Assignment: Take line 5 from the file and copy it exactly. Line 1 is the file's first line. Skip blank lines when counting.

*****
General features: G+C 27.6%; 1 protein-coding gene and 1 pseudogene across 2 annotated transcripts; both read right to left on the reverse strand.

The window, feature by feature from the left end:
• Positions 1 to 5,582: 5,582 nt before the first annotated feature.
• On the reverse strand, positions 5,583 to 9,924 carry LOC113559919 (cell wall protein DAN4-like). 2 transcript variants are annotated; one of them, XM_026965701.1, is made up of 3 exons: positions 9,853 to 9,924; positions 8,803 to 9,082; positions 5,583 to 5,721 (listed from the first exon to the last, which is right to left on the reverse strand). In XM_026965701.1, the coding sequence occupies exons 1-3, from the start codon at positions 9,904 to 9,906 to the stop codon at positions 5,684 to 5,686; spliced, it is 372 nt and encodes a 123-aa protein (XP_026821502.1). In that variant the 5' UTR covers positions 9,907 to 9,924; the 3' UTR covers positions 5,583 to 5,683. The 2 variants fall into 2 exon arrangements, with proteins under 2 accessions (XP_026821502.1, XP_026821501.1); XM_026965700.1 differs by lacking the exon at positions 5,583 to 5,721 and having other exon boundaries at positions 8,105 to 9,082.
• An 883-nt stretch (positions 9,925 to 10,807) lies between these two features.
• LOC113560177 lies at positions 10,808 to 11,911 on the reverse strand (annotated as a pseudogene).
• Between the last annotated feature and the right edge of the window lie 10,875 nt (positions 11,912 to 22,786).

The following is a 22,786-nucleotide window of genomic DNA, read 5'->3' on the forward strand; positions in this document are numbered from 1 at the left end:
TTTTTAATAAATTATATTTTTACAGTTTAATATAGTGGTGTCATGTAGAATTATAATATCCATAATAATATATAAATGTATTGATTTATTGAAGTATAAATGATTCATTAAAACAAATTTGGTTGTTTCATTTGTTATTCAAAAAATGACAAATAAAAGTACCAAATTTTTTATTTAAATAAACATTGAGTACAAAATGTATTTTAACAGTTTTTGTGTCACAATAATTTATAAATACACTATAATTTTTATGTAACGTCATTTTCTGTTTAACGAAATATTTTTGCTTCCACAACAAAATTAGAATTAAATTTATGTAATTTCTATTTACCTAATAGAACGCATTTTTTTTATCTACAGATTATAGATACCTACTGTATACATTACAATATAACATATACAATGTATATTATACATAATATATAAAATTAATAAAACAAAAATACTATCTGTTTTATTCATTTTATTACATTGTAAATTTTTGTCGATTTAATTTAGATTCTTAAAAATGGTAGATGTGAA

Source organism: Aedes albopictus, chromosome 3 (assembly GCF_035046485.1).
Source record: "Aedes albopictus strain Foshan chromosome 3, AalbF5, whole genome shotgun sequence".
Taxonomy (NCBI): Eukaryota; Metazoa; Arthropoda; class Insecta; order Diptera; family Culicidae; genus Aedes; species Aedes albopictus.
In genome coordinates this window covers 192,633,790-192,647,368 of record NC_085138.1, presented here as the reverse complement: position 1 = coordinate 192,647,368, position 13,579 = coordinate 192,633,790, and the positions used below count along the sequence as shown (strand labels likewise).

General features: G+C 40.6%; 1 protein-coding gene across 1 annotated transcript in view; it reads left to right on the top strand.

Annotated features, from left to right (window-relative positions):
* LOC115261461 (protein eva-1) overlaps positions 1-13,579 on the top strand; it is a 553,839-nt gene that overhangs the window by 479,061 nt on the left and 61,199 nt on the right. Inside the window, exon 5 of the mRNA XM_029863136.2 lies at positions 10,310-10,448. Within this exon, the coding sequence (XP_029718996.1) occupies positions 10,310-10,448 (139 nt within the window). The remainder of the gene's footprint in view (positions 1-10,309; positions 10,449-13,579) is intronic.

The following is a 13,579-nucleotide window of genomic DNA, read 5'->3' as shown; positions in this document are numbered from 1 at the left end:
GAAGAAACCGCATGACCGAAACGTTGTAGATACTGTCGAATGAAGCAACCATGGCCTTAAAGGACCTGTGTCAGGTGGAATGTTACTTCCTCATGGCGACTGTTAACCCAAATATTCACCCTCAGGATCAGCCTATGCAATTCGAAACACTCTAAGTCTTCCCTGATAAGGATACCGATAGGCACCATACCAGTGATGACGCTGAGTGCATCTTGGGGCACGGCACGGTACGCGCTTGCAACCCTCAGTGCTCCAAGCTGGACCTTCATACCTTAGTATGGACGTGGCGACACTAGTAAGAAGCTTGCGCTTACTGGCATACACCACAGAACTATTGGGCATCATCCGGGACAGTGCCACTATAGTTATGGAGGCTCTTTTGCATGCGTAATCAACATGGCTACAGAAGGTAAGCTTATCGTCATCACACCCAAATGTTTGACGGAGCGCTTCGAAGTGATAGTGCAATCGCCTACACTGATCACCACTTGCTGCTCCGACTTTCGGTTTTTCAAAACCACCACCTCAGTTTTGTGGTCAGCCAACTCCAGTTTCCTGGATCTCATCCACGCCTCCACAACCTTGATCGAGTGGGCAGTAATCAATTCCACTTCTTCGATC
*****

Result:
• An 883-nt stretch (positions 9,925 to 10,807) lies between these two features.